EDINBURG, Texas (ValleyCentral) — The Palm Valley Animal Society is preparing for an incoming wave of surrendered animals due to the end of the national eviction moratorium, and they are asking for the public’s help in caring for the excess animals.  

For months, the Palm Valley Animal Society (PVAS) has been at capacity, and now they are preparing for another wave of incoming pets as the end of the national eviction moratorium may force renters to surrender their animals.  

Numbers gathered by the Human Animal Support Services (HASS), estimate that 14,786 pets could enter the Palm Valley Animal Society in the next 30 to 90 days. 

The website calculated that 65% of the 10,340 people at risk of being evicted have an average of 2.2 animals in Hidalgo County.  

Around the U.S., an estimated 8 million animals could end up at shelters because of the evictions. This also means that PVAS will not be able to transfer animals to their rescue partner shelters, as they will also be at capacity.  

In the worst-case scenario that a majority of those animals are surrendered, PVAS is asking for the public’s help in caring for animals that do not need to enter the shelter.  

PVAS Development Coordinator, Julian Whitacre said there are many things the public can do to help with the influx.  


Fostering an animal helps the shelter make room for other incoming animals that may need more attention. Supplies are provided to care for the animal and there is no required amount of time that you will need to keep the animal; You can keep it for as short as a week to a couple of months. To foster, sign up online here.  

“If you are at risk of being evicted, we ask that you visit our website,” said Whitacre. “We have so many resources on there that you can use to rehome your pet.”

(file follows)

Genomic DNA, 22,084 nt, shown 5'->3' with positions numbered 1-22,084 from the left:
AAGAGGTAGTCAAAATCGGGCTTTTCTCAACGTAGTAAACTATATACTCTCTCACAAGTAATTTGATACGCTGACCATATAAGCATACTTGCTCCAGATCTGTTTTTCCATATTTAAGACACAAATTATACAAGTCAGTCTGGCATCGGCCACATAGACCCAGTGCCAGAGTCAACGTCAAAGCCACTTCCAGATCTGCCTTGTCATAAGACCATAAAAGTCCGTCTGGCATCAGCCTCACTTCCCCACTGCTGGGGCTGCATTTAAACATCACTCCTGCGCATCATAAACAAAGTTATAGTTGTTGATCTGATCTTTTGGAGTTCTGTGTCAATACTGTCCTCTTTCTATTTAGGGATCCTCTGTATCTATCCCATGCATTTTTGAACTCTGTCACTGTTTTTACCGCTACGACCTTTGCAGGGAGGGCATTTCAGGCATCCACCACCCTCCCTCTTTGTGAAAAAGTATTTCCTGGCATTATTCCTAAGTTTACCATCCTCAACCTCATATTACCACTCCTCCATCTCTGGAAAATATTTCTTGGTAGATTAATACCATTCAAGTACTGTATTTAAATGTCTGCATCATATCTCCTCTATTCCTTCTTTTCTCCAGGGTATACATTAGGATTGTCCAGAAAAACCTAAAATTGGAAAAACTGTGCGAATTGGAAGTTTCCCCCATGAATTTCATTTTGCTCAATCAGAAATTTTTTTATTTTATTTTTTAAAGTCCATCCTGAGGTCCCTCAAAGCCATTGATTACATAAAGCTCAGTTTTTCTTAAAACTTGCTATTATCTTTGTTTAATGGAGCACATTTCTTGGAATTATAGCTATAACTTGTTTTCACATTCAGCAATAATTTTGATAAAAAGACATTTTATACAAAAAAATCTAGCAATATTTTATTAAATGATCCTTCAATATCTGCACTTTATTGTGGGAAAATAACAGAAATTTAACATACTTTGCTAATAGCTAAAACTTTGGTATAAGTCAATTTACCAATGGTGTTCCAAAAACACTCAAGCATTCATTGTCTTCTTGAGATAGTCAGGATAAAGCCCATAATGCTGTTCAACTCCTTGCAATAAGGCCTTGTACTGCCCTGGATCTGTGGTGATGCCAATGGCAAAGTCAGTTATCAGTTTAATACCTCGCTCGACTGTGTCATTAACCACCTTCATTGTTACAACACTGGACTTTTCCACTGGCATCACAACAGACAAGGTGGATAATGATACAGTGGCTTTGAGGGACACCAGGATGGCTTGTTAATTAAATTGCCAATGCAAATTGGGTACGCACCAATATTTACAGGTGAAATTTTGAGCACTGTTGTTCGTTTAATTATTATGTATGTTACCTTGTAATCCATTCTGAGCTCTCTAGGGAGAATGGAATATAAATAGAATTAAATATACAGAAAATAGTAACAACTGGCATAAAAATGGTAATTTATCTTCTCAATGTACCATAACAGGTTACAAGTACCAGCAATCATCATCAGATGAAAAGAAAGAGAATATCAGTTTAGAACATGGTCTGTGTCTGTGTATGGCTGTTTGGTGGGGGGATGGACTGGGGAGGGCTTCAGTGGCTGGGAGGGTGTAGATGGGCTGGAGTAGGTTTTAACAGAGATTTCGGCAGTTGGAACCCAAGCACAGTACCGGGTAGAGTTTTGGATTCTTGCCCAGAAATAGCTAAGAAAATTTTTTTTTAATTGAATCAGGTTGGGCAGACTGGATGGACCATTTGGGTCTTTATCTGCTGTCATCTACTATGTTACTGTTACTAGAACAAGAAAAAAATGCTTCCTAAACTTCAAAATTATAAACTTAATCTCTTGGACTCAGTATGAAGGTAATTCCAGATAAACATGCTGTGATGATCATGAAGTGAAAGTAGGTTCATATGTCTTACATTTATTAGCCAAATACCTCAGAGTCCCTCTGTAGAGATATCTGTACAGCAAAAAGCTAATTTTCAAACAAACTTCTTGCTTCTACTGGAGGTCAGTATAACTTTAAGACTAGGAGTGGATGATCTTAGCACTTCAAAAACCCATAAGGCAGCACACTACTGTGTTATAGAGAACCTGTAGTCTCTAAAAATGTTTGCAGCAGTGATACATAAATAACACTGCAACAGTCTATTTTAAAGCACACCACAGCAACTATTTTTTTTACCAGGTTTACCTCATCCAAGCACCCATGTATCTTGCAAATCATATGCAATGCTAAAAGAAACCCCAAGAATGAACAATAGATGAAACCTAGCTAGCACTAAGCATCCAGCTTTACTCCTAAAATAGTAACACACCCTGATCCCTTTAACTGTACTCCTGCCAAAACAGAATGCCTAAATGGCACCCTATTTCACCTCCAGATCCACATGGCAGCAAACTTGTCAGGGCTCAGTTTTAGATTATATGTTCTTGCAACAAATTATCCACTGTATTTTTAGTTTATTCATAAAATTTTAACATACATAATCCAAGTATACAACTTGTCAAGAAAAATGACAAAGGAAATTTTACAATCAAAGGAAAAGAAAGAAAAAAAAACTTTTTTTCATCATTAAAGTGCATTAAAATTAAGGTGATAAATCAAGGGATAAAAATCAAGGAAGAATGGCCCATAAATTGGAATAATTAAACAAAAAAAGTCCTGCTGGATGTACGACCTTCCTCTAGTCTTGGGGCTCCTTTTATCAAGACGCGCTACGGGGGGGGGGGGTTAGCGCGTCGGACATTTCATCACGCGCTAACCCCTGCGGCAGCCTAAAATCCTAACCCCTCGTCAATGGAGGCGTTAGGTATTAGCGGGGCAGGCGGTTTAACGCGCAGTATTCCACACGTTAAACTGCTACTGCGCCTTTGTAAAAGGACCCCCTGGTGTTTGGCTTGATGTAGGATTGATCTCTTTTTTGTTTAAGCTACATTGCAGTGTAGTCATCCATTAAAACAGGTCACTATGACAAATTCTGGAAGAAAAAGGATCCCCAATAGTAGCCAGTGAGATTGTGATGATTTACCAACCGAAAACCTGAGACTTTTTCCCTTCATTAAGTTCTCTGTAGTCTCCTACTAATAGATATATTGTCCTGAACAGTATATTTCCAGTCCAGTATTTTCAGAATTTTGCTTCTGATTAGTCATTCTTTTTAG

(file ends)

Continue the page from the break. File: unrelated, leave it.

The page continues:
Holding on to the animal 

If the animal is not in need of medical attention, it is best that you hold on to the animal and do not bring it to the shelter as they already have too many animals present and it may not be good for their health.  

“We have so many animals in our care that the shelter is a stressful environment for them and we want them to have the best life possible,” said Whitacre.  

Find the animal a home 

You can ask within your family or friends if anyone can take in an animal or you can use the PVAS website resources to rehome the animal before considering taking it to the shelter.  

“There are free services available, like home-to-home, where you can post your animal on to this website and find an owner, someone who is willing to take your pet through there before bringing them into the shelter,” said Whitacre.  


If taking in an animal is not within your capabilities, you can also help the shelter by volunteering. Whitacre explained that the shelter is currently understaffed.  

“We are always in need of dog treats, dog toys, cat toys, cat treats, as well as beds, blankets, and towels – even if they’re used, as long as their washed, you can bring them here to PVAS and that is extremely helpful to us.” 

Leaving the animal alone 

Another way to help when a shelter is at capacity is to leave animals that look healthy and are not in immediate danger alone. When finding a stray animal in the street, it may be best to leave it there. Experts say removing an animal that has established its territory will only make room for another stray animal to move in. Sometimes they may be used to living in that environment.